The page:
29. The Third Commandment enjoins three things: 1. That whatever our mind conceives, or our tongue utters, may have a regard to the majesty of God; 2. That we may not rashly abuse his holy word and adorable mysteries for the purposes of ambition or avarice; 3. That we may not throw obloquy on his works, but may speak of them with commendatians of his Wisdom, Long-suffering, Power, Goodness, Justice. With these is contrasted a threefold profanation of the name of God, by perjury, unnecessary oaths, and idolatrous rites; that is, when we substitute in the place of God saints, or creatures animate or inanimate.
30. The design of the Fourth Commandment is, that, being dead to our own affections and works, we may meditate on the kingdom of God. Now there are three things here to be considered: 1. A spiritual rest, when believers abstain from their own works, that-God may work in them; 2. That there may be a stated day for calling on the name of God, for hearing his word, and for performing religious rites; 3. That servants may have some remission from labour.
31. The Second Table, which relates to the duties of charity towards our neighbour, contains the last Six Commandments. The design of the Fifth Commandment is, that, since God takes pleasure in the observance of his own ordinance, the degrees of dignity appointed by him must be held inviolable. We are therefore forbidden to take anything from the dignity of those who are above us, by contempt, obstinacy, or ingratitude; and we are commanded to pay them reverence, obedience, and gratitude.
32. The design of the Sixth Commandment is, that, since God has bound mankind by a kind of unity, the safety of all ought to be considered by each person; whence it follows that we are forbidden to do violence to private individuals, and are commanded to exercise benevolence.
33. The design of the Seventh Commandment is, that, because God loves purity, we ought to put away from us all uncleanness. He therefore forbids adultery in mind, word, and deed.
34. The design of the Eighth Commandment is, that, since injustice is an abomination to God, he requires us to render to every man what is his own. Now men steal, either by violence, or by malicious imposture, or by craft, or by sycophancy, &c.
35. The design of the Ninth Commandment is, that, since God, who is truth, abhors falsehood, he forbids calumnies and false accusations, by which the name of our neighbour is injured,—and lies, by which any one suffers loss in his fortunes. On the other hand, he requires every one of us to defend the name and property of our neighbour by asserting the truth.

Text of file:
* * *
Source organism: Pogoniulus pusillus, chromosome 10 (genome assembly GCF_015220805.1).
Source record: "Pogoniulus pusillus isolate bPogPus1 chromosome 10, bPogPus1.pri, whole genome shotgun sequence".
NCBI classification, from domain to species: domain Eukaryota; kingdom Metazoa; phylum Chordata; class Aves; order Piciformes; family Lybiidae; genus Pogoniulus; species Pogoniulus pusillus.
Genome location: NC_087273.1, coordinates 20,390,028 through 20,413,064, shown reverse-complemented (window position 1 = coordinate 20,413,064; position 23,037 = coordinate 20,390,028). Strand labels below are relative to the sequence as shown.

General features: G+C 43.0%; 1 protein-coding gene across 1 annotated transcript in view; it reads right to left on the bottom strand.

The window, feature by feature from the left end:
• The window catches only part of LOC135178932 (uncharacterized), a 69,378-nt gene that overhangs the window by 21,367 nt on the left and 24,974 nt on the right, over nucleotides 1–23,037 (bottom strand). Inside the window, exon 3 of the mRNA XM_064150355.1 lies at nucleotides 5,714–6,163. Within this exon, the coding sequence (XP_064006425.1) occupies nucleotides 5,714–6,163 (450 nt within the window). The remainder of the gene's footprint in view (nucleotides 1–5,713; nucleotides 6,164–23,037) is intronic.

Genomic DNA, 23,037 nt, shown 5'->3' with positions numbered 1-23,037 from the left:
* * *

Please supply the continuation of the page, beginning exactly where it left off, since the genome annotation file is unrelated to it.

36. The design of the Tenth Commandment is, that, since God would have the whole soul pervaded by love, every desire averse to charity must be banished from our minds; and therefore every feeling which tends to the injury of another is forbidden.
37. We have said that Christ is revealed to us by the Gospel. And, first, the agreement between the Gospel, or the New Testament, and the Old Testament is demonstrated: 1. Because the godly, under both dispensations, have had the same hope of immortality; 2. They have had the same covenant, founded not on the works of men, but on the mercy of God; 3. They have had the same Mediator between God and men—Christ.
38. Next, five points of difference between the two dispensations are pointed out. 1. Under the Law the heavenly inheritance was held out to them under earthly blessings; but under the Gospel our minds are led directly to meditate upon it. 2. The Old Testament, by means of figures, presented the image only, while the reality was absent; but the New Testament exhibits the present truth. 3. The former, in respect of the Law, was the ministry of condemnation and death; the latter, of righteousness and life. 4. The former is connected with bondage, which begets fear in the mind; the latter is connected with freedom, which produces confidence. 5. The word had been confined to the single nation of the Jews; but now it is preached to all nations.
39. The sum of evangelical doctrine is, to teach, 1. What Christ is; 2. Why he was sent; 3. In what manner he accomplished the work of redemption.
40. Christ is God and man: God, that he may bestow on his people righteousness, sanctification, and redemption; Man, because he had to pay the debt of man.
41. He was sent to perform the office, 1. Of a Prophet, by preaching the truth, by fulfilling the prophecies, by teaching and doing the will of his Father; 2. Of a King, by governing the whole Church and every member of it, and by defending his people from every kind of adversaries; 3. Of a Priest, by offering his body as a sacrifice for sins, by reconciling God to us though his obedience, and by perpetual intercession for his people to the Father.
42. He performed the office of a Redeemer by dying for our sins, by rising again for our justification, by opening heaven to us through his ascension, by sitting at the right hand of the Father whence he will come to judge the quick and the dead; and, therefore, he procured for us the grace of God and salvation.